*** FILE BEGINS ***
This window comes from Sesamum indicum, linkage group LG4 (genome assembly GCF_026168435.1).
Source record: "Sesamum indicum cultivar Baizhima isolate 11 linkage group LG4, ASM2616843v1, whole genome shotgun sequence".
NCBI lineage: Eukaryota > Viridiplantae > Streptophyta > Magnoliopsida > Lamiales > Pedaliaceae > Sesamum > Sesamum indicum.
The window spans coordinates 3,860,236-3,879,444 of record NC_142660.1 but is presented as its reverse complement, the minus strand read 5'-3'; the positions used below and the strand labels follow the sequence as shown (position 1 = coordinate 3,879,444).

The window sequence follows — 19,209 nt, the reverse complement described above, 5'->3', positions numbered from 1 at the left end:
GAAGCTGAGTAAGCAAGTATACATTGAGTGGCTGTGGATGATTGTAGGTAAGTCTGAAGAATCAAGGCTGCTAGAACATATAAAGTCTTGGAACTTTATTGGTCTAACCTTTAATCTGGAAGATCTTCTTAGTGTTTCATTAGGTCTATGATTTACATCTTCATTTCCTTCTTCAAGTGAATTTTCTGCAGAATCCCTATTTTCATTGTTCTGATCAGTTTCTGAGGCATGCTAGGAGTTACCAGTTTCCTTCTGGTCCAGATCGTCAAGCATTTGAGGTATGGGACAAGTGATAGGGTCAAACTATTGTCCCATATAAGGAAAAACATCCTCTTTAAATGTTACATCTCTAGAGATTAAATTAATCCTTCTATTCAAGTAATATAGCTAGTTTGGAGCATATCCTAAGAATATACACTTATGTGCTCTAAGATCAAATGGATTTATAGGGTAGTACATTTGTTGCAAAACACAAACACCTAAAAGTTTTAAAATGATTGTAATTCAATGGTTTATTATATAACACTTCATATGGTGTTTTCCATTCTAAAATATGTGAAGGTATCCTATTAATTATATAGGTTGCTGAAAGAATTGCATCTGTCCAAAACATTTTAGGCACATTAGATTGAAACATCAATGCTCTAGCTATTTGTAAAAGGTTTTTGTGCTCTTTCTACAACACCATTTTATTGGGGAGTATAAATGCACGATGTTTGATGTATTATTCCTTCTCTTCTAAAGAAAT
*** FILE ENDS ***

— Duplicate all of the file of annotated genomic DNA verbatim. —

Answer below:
This window comes from Sesamum indicum, linkage group LG4 (genome assembly GCF_026168435.1).
Source record: "Sesamum indicum cultivar Baizhima isolate 11 linkage group LG4, ASM2616843v1, whole genome shotgun sequence".
NCBI lineage: Eukaryota > Viridiplantae > Streptophyta > Magnoliopsida > Lamiales > Pedaliaceae > Sesamum > Sesamum indicum.
The window spans coordinates 3,860,236-3,879,444 of record NC_142660.1 but is presented as its reverse complement, the minus strand read 5'-3'; the positions used below and the strand labels follow the sequence as shown (position 1 = coordinate 3,879,444).

The window sequence follows — 19,209 nt, the reverse complement described above, 5'->3', positions numbered from 1 at the left end:
GAAGCTGAGTAAGCAAGTATACATTGAGTGGCTGTGGATGATTGTAGGTAAGTCTGAAGAATCAAGGCTGCTAGAACATATAAAGTCTTGGAACTTTATTGGTCTAACCTTTAATCTGGAAGATCTTCTTAGTGTTTCATTAGGTCTATGATTTACATCTTCATTTCCTTCTTCAAGTGAATTTTCTGCAGAATCCCTATTTTCATTGTTCTGATCAGTTTCTGAGGCATGCTAGGAGTTACCAGTTTCCTTCTGGTCCAGATCGTCAAGCATTTGAGGTATGGGACAAGTGATAGGGTCAAACTATTGTCCCATATAAGGAAAAACATCCTCTTTAAATGTTACATCTCTAGAGATTAAATTAATCCTTCTATTCAAGTAATATAGCTAGTTTGGAGCATATCCTAAGAATATACACTTATGTGCTCTAAGATCAAATGGATTTATAGGGTAGTACATTTGTTGCAAAACACAAACACCTAAAAGTTTTAAAATGATTGTAATTCAATGGTTTATTATATAACACTTCATATGGTGTTTTCCATTCTAAAATATGTGAAGGTATCCTATTAATTATATAGGTTGCTGAAAGAATTGCATCTGTCCAAAACATTTTAGGCACATTAGATTGAAACATCAATGCTCTAGCTATTTGTAAAAGGTTTTTGTGCTCTTTCTACAACACCATTTTATTGGGGAGTATAAATGCACGATGTTTGATGTATTATTCCTTCTCTTCTAAAGAAAT